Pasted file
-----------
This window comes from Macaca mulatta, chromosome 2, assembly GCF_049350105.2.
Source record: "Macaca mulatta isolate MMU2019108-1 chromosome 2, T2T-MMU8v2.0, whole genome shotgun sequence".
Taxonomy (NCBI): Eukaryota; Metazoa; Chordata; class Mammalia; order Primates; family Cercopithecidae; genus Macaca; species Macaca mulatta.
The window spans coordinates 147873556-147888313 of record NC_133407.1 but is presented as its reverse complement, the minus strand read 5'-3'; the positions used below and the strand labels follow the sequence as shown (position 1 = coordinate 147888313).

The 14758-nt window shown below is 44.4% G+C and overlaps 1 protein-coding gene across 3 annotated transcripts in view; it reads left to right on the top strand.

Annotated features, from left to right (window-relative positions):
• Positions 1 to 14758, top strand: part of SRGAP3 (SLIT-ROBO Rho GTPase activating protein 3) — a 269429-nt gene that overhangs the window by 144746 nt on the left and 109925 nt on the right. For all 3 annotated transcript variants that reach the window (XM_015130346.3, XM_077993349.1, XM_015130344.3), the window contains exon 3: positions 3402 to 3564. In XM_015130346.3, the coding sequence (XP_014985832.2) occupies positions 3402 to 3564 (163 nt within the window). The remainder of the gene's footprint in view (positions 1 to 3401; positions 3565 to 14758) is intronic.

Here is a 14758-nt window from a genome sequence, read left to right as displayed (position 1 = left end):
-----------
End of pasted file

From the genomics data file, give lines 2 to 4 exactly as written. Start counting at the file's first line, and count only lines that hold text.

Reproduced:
Source record: "Macaca mulatta isolate MMU2019108-1 chromosome 2, T2T-MMU8v2.0, whole genome shotgun sequence".
Taxonomy (NCBI): Eukaryota; Metazoa; Chordata; class Mammalia; order Primates; family Cercopithecidae; genus Macaca; species Macaca mulatta.
The window spans coordinates 147873556-147888313 of record NC_133407.1 but is presented as its reverse complement, the minus strand read 5'-3'; the positions used below and the strand labels follow the sequence as shown (position 1 = coordinate 147888313).